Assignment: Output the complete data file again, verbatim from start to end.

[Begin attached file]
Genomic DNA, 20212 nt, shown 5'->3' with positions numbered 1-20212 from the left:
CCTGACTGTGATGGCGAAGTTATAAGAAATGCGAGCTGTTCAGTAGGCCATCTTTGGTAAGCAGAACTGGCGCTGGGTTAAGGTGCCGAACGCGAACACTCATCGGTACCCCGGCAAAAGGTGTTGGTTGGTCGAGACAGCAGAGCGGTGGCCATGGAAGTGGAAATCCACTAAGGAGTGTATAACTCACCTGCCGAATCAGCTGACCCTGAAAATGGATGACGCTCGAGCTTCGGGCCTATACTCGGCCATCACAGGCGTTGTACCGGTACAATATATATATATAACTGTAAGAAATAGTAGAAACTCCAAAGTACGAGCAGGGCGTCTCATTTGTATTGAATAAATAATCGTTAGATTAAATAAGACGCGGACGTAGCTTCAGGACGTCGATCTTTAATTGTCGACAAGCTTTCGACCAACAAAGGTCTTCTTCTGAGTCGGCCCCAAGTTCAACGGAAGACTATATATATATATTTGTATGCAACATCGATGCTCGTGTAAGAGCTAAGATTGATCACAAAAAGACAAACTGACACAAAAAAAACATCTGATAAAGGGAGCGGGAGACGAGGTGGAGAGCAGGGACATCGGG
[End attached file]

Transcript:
Genomic DNA, 20212 nt, shown 5'->3' with positions numbered 1-20212 from the left:
CCTGACTGTGATGGCGAAGTTATAAGAAATGCGAGCTGTTCAGTAGGCCATCTTTGGTAAGCAGAACTGGCGCTGGGTTAAGGTGCCGAACGCGAACACTCATCGGTACCCCGGCAAAAGGTGTTGGTTGGTCGAGACAGCAGAGCGGTGGCCATGGAAGTGGAAATCCACTAAGGAGTGTATAACTCACCTGCCGAATCAGCTGACCCTGAAAATGGATGACGCTCGAGCTTCGGGCCTATACTCGGCCATCACAGGCGTTGTACCGGTACAATATATATATATAACTGTAAGAAATAGTAGAAACTCCAAAGTACGAGCAGGGCGTCTCATTTGTATTGAATAAATAATCGTTAGATTAAATAAGACGCGGACGTAGCTTCAGGACGTCGATCTTTAATTGTCGACAAGCTTTCGACCAACAAAGGTCTTCTTCTGAGTCGGCCCCAAGTTCAACGGAAGACTATATATATATATTTGTATGCAACATCGATGCTCGTGTAAGAGCTAAGATTGATCACAAAAAGACAAACTGACACAAAAAAAACATCTGATAAAGGGAGCGGGAGACGAGGTGGAGAGCAGGGACATCGGG